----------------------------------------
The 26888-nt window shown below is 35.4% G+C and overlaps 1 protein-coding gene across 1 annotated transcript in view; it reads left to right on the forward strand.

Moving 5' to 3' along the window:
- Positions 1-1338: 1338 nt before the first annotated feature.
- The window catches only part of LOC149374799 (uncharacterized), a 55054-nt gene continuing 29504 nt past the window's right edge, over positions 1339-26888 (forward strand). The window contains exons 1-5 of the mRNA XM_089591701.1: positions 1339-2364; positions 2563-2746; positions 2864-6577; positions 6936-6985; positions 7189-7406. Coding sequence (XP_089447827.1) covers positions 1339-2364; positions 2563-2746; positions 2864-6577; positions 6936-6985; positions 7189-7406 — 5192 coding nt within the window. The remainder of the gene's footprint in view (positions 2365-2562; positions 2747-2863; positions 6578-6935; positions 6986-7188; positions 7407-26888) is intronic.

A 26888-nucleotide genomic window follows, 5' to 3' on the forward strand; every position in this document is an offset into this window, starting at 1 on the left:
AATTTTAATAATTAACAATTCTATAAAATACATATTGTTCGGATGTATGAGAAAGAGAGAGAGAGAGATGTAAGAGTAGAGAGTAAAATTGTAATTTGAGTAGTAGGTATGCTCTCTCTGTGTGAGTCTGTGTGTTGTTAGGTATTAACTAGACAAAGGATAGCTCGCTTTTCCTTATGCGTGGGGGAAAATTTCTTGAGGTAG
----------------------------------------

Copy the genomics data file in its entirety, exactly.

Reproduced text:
The 26888-nt window shown below is 35.4% G+C and overlaps 1 protein-coding gene across 1 annotated transcript in view; it reads left to right on the forward strand.

Moving 5' to 3' along the window:
- Positions 1-1338: 1338 nt before the first annotated feature.
- The window catches only part of LOC149374799 (uncharacterized), a 55054-nt gene continuing 29504 nt past the window's right edge, over positions 1339-26888 (forward strand). The window contains exons 1-5 of the mRNA XM_089591701.1: positions 1339-2364; positions 2563-2746; positions 2864-6577; positions 6936-6985; positions 7189-7406. Coding sequence (XP_089447827.1) covers positions 1339-2364; positions 2563-2746; positions 2864-6577; positions 6936-6985; positions 7189-7406 — 5192 coding nt within the window. The remainder of the gene's footprint in view (positions 2365-2562; positions 2747-2863; positions 6578-6935; positions 6986-7188; positions 7407-26888) is intronic.

A 26888-nucleotide genomic window follows, 5' to 3' on the forward strand; every position in this document is an offset into this window, starting at 1 on the left:
AATTTTAATAATTAACAATTCTATAAAATACATATTGTTCGGATGTATGAGAAAGAGAGAGAGAGAGATGTAAGAGTAGAGAGTAAAATTGTAATTTGAGTAGTAGGTATGCTCTCTCTGTGTGAGTCTGTGTGTTGTTAGGTATTAACTAGACAAAGGATAGCTCGCTTTTCCTTATGCGTGGGGGAAAATTTCTTGAGGTAG